The book is told from the first hand perspective of individual soldiers, and paints a pretty bad picture of them as a whole. The soldiers are portrayed through their words as being perpetually stoned, not giving a damn about their job, totally disbelieving about their purpose and totally immune to the horror of the lives that they take. Drugs are talked about at length, stupidity of senior officers (even from boot Lieutenants) is constantly talked about. Most of the book is following this track, it is almost horror writing. Americans (through their words) are seen as murderers, massacres are commonplace and sought after to perpetuate "kill-counts".

And that bothered me.

I have had the privilege of meeting servicemen, some of whom have served in different conflicts, including Vietnam. I know that I have a boyhood idealism when it comes to war, I grew up reading Kipling and the concept of the great adventure of war has stuck with me. Equally, I can comprehend the horror that was the Vietnam War through what I have read. Could I really understand what it was to go to war there? No, and I won't pretend I can.

But this book bothered me.

I am not so naive to believe that there weren't drugs in Vietnam. Equally, I know the war was not the heroic Americans saving the Vietnamese from the bad bad communists. But to portray every single character in a book as being that baby-killing stoner really bothered me. I can accept the fact that they existed. That war was frustrating militarily, fighting an enemy who refused to fight on equal terms, an enemy which held complete command of the local populace, who could melt into their surroundings.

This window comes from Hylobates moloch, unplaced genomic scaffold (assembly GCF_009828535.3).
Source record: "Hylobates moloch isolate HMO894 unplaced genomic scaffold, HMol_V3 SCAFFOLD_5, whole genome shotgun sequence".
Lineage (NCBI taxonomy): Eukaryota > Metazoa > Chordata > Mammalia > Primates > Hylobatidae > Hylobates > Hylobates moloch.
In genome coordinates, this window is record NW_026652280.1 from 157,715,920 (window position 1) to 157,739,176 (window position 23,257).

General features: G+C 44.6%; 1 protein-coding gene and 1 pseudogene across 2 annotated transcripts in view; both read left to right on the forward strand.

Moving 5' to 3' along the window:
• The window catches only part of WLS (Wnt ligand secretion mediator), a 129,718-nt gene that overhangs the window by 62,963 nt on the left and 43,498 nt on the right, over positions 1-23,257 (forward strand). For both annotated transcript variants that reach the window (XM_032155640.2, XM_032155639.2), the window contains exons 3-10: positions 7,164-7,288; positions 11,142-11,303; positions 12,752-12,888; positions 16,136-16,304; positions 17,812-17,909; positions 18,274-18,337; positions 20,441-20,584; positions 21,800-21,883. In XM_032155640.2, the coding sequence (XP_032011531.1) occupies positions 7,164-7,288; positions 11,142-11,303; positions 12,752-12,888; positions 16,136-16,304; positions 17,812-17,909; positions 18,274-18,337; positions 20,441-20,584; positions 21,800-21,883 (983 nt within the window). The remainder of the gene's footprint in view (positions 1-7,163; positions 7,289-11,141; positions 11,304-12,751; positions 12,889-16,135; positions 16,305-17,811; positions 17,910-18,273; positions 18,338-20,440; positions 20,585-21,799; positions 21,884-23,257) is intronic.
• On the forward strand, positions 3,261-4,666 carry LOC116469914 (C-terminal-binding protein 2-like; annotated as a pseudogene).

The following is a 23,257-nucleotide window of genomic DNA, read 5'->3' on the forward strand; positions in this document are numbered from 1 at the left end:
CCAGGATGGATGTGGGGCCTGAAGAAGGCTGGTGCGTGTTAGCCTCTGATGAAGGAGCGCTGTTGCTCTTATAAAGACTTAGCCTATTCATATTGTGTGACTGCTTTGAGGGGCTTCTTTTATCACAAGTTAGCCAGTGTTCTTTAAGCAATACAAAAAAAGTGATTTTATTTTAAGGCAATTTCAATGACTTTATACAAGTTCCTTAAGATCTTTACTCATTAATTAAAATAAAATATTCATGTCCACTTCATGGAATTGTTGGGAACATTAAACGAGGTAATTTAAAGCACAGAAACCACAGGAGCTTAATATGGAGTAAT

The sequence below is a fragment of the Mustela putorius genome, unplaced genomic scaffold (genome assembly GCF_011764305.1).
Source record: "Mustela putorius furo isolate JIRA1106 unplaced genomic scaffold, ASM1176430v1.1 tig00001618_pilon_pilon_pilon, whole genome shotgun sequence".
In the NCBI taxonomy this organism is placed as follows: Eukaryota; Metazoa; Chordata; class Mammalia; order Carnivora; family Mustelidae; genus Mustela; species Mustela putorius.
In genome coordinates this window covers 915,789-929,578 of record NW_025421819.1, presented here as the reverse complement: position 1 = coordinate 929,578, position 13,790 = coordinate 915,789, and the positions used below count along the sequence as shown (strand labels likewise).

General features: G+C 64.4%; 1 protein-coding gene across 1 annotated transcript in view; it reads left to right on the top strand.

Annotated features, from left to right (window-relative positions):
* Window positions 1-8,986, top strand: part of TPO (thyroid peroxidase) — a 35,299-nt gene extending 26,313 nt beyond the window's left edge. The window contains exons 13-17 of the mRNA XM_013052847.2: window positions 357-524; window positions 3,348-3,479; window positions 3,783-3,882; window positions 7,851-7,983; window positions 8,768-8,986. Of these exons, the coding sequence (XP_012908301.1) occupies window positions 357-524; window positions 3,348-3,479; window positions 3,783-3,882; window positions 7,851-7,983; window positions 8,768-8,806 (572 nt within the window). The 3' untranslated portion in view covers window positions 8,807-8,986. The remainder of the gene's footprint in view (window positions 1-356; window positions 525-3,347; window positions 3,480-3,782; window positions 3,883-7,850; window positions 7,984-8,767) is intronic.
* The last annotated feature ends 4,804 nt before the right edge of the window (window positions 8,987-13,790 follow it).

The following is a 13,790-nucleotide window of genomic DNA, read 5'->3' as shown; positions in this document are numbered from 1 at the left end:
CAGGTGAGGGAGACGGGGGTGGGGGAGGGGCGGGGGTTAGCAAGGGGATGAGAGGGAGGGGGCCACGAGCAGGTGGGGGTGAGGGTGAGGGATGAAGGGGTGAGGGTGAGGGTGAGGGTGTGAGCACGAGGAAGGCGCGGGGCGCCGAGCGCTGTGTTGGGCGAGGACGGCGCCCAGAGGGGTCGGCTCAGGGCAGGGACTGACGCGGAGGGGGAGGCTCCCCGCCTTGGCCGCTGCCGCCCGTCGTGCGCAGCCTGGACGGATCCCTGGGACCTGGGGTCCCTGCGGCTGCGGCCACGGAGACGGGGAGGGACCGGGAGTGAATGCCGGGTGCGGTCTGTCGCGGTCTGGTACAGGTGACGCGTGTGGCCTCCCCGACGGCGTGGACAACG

How could you combat that? Collateral damage was tragically inevitable.

But I fail to believe that all of the soldiers who served in Vietnam were the stereotype presented in the book, and that is what bothers me. I know that the war was horrible. But perhaps I choose to believe that it did not destroy everyone like those who were portrayed in the book. I think there were heroes from that conflict, people who sought to help the Vietnamese, rather than simply racking up a kill-count.

And if I am wrong, so be it. Leave me to my delusions.

The saving grace of the book, was the concluding chapter. The plight of Veterans when they get home is something which the western world struggles with. We ask soldiers to do so much, but do we give them enough in return? I don't think so. I am sure statistics exist about suicides of servicemen, of them being incarcerated, of their inability to reform to civilian life. Is that so hard to understand? I think it isn't, they have gone through something unimaginable and unthinkable for society as a whole, broken rules which are socially taboo and have been kept isolated from society for the last however many years. And we expect them to reform right back in to line.

And that bothers me.

To all the veterans who read this, thank you for your service. I hope that you have found whatever form of peace which you need to be yourself. As for the book, well, I urge you to take it with a grain of salt. But there is a kernel of truth to the stories told, but I fail to believe that this was standard operating procedure for the conflict.

Please comment if you agree or disagree, correct me if I am wrong please.

Tonight, the painting challenge starts....

CP